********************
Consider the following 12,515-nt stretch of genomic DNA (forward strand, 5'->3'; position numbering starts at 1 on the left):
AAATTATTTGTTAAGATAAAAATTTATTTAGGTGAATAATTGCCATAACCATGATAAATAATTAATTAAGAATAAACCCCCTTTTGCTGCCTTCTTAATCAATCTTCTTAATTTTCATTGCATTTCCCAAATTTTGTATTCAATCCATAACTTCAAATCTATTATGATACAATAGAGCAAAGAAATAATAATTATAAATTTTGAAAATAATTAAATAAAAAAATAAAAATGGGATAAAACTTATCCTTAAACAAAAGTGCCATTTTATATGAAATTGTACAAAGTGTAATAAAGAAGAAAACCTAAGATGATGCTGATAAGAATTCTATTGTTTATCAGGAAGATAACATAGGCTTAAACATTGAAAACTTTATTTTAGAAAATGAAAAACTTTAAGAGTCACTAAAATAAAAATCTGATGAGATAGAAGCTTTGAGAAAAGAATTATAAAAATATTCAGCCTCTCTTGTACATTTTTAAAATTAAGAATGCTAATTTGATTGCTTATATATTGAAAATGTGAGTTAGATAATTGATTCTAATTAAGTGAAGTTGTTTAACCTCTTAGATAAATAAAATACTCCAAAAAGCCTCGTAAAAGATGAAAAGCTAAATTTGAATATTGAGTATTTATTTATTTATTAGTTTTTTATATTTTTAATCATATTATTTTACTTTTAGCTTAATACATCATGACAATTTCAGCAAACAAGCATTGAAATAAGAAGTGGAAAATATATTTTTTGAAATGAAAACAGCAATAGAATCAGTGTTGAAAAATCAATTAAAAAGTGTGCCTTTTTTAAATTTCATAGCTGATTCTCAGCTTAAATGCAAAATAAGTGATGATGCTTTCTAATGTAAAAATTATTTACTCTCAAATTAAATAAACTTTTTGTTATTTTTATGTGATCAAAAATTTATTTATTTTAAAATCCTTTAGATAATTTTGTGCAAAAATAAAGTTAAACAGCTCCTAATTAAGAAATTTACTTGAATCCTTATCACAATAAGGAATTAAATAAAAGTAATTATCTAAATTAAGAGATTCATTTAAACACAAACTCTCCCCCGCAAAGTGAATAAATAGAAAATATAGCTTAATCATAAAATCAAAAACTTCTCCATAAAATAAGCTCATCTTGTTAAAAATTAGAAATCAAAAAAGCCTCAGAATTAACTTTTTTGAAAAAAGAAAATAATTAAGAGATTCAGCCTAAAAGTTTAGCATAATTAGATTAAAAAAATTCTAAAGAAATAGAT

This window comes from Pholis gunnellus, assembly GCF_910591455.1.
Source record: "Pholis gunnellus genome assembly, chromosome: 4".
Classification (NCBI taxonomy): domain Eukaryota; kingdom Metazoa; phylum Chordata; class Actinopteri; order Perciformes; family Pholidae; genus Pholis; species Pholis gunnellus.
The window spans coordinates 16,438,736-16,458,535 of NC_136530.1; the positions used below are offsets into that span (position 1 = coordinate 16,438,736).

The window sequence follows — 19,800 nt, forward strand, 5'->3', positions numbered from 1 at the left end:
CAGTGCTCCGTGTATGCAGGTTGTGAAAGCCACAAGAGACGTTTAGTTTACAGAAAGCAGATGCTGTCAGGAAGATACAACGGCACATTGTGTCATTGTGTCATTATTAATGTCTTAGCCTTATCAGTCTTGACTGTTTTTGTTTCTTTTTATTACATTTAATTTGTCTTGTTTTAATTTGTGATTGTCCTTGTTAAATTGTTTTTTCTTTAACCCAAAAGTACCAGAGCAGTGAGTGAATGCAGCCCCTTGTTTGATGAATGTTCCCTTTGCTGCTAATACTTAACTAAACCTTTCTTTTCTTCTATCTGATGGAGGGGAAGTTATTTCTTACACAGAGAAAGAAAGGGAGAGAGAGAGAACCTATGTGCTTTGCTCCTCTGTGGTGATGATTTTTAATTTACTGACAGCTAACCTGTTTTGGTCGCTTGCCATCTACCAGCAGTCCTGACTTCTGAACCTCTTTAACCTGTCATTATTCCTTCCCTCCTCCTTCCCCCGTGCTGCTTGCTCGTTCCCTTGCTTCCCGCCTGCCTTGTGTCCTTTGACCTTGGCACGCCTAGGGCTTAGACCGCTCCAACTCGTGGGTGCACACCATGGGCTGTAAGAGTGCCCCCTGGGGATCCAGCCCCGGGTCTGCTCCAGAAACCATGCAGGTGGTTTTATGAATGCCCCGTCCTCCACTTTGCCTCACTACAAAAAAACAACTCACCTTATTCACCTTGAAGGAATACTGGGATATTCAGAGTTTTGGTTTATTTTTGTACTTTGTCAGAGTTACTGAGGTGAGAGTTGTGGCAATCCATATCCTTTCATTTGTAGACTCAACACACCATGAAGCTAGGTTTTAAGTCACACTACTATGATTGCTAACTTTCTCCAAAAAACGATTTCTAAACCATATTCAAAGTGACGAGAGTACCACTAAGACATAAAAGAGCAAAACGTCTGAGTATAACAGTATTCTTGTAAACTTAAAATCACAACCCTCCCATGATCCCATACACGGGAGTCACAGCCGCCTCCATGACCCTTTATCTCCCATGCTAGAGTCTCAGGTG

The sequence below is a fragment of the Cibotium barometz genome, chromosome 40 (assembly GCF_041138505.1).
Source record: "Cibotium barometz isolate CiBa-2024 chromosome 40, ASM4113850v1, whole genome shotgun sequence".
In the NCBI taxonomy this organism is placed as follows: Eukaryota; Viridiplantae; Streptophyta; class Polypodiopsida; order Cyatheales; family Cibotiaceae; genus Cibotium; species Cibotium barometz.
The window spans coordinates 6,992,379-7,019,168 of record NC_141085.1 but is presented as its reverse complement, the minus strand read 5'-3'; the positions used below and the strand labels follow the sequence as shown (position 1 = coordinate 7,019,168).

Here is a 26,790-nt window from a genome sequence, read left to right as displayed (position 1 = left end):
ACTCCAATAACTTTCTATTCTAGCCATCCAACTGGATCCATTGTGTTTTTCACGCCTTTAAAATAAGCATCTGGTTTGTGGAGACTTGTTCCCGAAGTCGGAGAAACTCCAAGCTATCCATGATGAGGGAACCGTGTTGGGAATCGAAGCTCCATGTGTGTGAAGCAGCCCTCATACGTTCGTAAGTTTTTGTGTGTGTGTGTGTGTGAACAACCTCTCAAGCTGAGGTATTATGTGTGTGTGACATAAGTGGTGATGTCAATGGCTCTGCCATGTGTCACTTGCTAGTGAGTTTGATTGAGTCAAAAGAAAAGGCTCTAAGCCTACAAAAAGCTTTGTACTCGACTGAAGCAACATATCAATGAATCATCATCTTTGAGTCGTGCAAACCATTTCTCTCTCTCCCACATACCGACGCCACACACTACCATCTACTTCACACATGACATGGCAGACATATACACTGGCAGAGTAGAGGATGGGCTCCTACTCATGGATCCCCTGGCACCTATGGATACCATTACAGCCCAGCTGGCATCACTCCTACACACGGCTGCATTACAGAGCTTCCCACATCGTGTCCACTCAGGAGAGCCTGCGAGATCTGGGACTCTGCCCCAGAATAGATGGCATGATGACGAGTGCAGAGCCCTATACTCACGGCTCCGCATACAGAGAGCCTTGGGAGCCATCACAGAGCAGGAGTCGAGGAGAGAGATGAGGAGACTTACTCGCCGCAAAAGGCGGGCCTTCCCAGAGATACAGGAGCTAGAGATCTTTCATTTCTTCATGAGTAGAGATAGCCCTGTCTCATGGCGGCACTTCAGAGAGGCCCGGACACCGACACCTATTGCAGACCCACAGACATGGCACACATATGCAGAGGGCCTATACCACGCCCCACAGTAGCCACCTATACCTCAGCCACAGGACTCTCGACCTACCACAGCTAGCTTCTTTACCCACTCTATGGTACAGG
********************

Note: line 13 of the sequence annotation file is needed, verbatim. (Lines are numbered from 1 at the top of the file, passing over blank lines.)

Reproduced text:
Here is a 26,790-nt window from a genome sequence, read left to right as displayed (position 1 = left end):